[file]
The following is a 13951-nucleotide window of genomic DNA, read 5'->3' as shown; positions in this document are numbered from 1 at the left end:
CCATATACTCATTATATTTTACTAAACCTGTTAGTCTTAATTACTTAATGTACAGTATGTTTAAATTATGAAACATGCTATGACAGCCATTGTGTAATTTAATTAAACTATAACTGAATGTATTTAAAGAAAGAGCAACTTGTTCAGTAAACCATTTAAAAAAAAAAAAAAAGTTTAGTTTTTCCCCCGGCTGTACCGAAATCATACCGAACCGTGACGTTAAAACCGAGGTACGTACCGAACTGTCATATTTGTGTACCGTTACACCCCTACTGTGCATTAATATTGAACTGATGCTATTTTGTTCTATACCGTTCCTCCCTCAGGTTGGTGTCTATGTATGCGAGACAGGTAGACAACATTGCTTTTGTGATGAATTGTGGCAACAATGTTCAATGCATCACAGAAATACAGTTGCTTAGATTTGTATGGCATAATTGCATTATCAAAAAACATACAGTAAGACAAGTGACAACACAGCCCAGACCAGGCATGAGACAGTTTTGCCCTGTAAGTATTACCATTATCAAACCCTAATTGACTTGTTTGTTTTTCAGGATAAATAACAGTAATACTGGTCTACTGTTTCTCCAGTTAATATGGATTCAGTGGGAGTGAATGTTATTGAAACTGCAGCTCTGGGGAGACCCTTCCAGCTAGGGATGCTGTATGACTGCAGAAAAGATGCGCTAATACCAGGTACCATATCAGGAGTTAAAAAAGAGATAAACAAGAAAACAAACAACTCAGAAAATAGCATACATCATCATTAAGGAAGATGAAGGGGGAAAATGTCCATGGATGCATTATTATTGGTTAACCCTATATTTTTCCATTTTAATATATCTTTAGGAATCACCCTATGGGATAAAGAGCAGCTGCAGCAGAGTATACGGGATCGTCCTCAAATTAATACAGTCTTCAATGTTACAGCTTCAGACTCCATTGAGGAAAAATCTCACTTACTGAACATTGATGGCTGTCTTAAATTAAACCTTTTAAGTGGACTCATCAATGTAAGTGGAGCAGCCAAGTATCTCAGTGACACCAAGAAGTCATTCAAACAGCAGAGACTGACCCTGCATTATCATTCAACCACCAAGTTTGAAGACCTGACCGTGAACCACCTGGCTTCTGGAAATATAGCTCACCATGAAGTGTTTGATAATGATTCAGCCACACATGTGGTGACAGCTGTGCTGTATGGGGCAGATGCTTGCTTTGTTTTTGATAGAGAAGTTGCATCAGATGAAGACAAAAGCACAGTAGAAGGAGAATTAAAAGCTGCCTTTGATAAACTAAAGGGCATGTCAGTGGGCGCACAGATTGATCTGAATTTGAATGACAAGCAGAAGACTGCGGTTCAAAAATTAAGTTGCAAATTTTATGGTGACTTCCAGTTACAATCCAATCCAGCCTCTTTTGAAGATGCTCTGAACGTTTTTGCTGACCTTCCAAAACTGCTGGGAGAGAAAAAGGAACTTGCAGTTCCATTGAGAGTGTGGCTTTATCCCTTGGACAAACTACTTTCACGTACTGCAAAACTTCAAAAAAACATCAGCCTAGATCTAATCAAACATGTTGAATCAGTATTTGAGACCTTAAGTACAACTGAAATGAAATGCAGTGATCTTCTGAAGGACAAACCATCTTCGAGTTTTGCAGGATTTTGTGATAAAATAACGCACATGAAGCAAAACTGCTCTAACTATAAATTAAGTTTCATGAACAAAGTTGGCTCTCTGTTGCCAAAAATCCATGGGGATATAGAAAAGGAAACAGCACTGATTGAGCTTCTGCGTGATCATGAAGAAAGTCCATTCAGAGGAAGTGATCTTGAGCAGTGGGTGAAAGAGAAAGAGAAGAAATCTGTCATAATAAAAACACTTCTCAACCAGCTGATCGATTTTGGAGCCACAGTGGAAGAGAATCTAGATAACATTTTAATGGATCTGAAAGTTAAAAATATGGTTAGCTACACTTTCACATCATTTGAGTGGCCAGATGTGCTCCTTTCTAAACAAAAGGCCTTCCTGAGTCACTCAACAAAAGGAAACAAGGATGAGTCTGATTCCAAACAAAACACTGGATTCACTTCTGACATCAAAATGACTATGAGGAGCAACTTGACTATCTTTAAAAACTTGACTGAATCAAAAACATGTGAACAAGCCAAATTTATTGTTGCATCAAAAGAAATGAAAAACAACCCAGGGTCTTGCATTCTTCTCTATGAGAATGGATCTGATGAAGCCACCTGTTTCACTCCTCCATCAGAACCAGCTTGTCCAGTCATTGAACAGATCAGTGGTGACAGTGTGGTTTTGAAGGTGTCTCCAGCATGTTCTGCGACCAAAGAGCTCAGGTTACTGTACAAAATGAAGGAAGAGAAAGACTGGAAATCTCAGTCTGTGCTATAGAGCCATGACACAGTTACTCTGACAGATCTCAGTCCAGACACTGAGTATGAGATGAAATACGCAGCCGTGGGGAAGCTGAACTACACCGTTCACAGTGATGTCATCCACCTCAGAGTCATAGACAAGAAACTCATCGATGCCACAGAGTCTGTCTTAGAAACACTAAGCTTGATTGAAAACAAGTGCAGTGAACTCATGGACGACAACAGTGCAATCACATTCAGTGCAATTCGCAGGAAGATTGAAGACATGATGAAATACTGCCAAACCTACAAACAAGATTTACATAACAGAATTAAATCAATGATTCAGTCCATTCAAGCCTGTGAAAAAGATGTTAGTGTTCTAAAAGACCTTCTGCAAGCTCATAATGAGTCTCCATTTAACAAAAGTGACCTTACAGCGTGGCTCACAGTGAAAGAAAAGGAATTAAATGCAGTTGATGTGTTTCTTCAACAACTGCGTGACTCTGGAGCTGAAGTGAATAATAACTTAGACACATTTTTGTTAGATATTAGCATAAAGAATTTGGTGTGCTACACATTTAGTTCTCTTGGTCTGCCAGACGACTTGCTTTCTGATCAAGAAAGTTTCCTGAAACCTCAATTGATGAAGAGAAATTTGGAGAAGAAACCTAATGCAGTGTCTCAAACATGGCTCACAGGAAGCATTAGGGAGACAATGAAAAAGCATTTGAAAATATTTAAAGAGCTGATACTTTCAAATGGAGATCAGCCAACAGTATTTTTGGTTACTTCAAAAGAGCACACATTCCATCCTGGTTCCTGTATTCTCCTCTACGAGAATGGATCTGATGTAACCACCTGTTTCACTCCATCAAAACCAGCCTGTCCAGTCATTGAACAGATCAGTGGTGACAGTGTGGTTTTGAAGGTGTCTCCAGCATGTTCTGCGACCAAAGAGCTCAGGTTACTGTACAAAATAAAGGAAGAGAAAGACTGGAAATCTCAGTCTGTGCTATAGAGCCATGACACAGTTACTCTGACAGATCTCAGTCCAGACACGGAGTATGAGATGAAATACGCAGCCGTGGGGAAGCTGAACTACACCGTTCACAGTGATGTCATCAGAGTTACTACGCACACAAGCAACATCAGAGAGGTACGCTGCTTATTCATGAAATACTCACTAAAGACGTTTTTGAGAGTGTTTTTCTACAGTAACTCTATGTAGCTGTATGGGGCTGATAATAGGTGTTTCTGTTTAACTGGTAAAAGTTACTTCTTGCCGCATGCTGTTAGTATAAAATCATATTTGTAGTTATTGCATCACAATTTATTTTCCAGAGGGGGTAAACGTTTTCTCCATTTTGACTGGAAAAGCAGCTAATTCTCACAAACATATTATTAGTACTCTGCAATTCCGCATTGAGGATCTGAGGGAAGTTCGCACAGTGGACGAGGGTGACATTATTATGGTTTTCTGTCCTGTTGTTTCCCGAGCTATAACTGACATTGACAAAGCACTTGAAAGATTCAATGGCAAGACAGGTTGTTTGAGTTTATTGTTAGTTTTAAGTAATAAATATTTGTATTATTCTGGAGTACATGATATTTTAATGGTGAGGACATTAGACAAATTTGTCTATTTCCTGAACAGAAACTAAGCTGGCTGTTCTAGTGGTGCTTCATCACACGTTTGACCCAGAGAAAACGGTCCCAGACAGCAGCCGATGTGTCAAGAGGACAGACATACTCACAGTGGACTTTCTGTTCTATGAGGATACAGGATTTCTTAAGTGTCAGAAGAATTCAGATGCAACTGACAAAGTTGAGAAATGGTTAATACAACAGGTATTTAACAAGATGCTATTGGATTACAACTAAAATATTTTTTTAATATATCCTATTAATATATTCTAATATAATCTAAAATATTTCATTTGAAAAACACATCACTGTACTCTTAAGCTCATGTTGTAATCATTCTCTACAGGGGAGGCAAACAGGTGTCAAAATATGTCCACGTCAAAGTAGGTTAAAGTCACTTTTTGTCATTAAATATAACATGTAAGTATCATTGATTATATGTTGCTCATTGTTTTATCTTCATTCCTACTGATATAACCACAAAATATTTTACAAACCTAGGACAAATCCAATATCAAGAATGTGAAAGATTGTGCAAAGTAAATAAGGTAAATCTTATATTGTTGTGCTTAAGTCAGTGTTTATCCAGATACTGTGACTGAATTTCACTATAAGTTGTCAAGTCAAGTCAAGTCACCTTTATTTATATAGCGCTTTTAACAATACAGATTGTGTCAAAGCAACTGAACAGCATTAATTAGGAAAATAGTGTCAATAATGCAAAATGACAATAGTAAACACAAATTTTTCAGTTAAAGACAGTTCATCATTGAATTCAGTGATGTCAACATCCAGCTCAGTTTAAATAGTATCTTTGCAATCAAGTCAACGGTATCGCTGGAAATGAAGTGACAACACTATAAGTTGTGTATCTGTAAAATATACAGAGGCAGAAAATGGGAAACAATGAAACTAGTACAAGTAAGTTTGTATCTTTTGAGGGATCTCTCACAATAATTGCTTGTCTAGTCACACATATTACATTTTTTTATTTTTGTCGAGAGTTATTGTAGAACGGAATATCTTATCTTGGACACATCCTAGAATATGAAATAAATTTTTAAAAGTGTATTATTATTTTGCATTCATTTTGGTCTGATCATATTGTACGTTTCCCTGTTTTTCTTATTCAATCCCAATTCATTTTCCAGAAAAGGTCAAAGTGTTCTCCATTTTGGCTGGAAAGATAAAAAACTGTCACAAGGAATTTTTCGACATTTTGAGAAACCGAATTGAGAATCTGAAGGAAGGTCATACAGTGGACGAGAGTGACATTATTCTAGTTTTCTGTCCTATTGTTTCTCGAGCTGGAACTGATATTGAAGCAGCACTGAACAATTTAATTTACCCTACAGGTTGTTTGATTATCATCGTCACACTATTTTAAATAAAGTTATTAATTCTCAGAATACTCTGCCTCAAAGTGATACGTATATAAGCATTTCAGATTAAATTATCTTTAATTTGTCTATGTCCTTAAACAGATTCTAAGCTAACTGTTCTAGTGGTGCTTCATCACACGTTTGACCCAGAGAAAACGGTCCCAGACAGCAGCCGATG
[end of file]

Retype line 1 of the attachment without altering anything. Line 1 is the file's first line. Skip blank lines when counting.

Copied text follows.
The following is a 13951-nucleotide window of genomic DNA, read 5'->3' as shown; positions in this document are numbered from 1 at the left end: